One Enthusiasts Take on Top-of-the-Line Headphones: The State of Flagships
In a recent reddit post here, SanjiWatsuki has unleashed his impression of current flagship headphones from various manufacturers, grading them on the basis of measurements and his interpretation of them. I found his methods and evaluations laudableeven though I would add other factors and weight them a bit differently. If you want to read along, you'll find the document here: "The State of Flagships". My comments follow...
Page 2 - "Most of them suck at designing flagships."
Ha ha ha! Pretty funny...I've been trying to figure out how to say the same thing recently.
Page 4 - Flagship Characteristics
I think these are pretty good benchmarks for headphone with the exception of #9. After hearing quite a few good sealed headphones lately (NAD VISO HP50, Focal Spirit Professional, Sennheiser Momentum), I'm beginning to think it just might be possible to make a sealed headphone that is world class. Personally, I'd much rather EQ for frequency response on a Focal Spirit Professional or Viso HP50 than any of the headphones mentioned in the article.
Page 12 - Why This Metric? #7
Wiggles in the impedance response between 300Hz and 1kHz can be caused by a rocking voice coil I suppose, but I tend to think impedance blips in the range between 300Hz and 3kHz as coming from not dealing properly with the small volumes trapped, or nearly so, around the driver and diaphragm. These are usually dealt with by using various damped ports in and around the driver. I do agree however, that a bunch of small wiggles in the impedance response can be an indicator of poor design. On the other hand, methods used by designers trying to flatten the diaphragm response will often turn into bumps in impedance, however, these bumps indicate something that is actually flattening the FR.
Page 14 - Why This Metric? #7
Here again is the statement that open headphones are inherently superior. One thing that's fairly easy to see is that sealed headphones are better able to control what's going on in the bass. It seems to me that open cans have a harder time keeping the air compressed around the ear for the long bass excursions, and as a result, sealed headphones often outperform open headphones in bass distortion.
I've also heard some sealed cans lately that are particularly good at treble resolution (HP50, B&W P7). These cans do deliver a sense of space similar to that of an open can. It also seems to me that some of the sense of space from open cans might be that you remain aware of some outside sounds, which may tend to create a sense of space that's not actually coming from the audio, but rather your ongoing acoustic sense of the room you're in. I'll admit the open cans are more likely to deliver good imaging and soundstage, but I'm beginning to thing it's not a foregone conclusion.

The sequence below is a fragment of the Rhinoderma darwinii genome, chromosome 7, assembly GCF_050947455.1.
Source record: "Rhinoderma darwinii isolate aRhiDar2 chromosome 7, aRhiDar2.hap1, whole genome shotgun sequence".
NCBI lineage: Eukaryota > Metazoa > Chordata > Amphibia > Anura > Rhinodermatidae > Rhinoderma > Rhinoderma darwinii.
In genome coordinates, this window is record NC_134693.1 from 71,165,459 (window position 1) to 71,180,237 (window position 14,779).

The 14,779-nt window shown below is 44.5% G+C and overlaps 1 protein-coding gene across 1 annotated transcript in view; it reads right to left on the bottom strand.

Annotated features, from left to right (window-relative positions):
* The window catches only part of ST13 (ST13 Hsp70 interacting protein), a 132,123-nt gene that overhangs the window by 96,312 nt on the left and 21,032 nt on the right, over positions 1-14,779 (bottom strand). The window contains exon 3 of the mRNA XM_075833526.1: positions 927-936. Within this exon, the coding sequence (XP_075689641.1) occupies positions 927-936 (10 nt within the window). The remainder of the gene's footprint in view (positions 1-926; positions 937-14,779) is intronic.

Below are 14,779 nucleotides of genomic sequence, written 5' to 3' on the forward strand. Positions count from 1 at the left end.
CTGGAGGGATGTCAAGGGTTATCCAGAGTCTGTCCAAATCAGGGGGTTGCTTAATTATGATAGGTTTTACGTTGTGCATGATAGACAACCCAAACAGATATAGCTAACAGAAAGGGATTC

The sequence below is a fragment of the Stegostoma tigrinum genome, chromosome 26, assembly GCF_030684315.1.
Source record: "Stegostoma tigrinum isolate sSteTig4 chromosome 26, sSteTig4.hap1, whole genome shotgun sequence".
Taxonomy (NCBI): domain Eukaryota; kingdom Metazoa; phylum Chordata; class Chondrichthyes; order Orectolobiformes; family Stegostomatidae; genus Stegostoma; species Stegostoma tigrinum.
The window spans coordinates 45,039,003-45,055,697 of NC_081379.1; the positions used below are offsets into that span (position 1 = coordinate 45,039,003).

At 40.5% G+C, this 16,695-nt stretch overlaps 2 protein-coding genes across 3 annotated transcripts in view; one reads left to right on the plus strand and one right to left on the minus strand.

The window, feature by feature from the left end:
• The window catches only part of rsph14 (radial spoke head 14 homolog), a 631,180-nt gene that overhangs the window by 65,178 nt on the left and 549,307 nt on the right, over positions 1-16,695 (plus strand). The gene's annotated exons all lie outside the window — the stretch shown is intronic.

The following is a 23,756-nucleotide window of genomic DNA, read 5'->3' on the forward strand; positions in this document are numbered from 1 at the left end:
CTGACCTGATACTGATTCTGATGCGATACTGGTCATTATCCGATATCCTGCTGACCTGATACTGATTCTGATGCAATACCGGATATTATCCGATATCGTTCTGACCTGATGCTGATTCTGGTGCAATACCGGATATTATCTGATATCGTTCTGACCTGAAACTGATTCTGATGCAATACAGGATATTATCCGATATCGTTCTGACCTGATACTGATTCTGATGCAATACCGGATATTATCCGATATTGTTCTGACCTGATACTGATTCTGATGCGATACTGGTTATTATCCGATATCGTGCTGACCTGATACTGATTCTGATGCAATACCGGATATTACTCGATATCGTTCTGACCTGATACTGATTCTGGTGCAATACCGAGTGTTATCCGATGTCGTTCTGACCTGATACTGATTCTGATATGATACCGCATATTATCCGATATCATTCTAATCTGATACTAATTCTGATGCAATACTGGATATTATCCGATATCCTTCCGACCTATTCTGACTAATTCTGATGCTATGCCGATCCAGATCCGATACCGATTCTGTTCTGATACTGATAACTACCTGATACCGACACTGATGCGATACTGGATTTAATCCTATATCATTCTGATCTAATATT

No mention of time domain signal analysis.
In his reddit postings he claims, "Square waves don't tell you much at all, especially not more than the frequency response. Making judgments based on the square wave is a poor decision, in my opinion. Tyll talks about trying to determining damping of the signal -- frankly, I'm not entire sure I buy it. I've never seen a study at AES come to his conclusion, but I'll accept it once someone else who has done more scientific rigor has said so. Edit: It's also worth noting that the tizziness appears whenever there is a lot of treble, particularly if it is a spiky treble."
It's true that the square wave is largely just another way to look at frequency response, but it can also tell you some things about the phase response. The 30Hz square wave is particularly good at this to observe bass phase: If the waveform rapidly drops to the zero line and stays there, you have no bass. But if it undershoots the zero line substantially it means there's bass there, but it's gone out-of-phase.
Also, the reason why the treble goes "spiky" is because of resonant interactions, and this phenomenon is more directly observable in the impuse response, or better yet the cumulative spectral decay plots derived from the impulse response. Music is an extremely random signal; reproducing it requires a system that reacts well in the moment. I think time domain information is important.
In the 300Hz square wave responses at left, it seems to me capture the nature of the various treble response of the headphones shown in a more meaningful way. (Grade received in paper is shown next to model number.) The HD800 is truly a great headphone, it's clean impulse gives it unparalleled imaging. SanjiWatsuki says in the HD700 section, "There's brightness near 6kHz, but nothing to suggest horrible resonance." I'd say the square wave response makes it pretty clear. The K812 and the T1 have a very hard time reproducing a clean instantaneous edgeswhich is a lot of what music is. And the K701 response is exactly why one needs more factors and additional metricsthis headphone should get a better grade against the flagships.
More Emphasis on Listening
I think analyses without significant listening to verify the audibility of measured features an incomplete attempt at a true evaluation. I'd like to have seen a bit more listening comments in this paper.
A Good Attempt Overall!
On the other hand, an evaluation based on measurements alone does provide a significant amount of information. I applaud SanjiWatsuki for this valiant attempt to grade headphones based on an objective measurements. I found it very interesting, and no doubt many others will.
I do think the difficult thing here is identifying the actual relavent factors and how they add up. Also knowing the target response in absolute terms is very, very difficult. None the less, I think it's efforts like this one by SanjiWatsuki, acting as models for ongoing modification by the larger headphone enthusiast community, that provide an avenue forward for real learning in the hobby.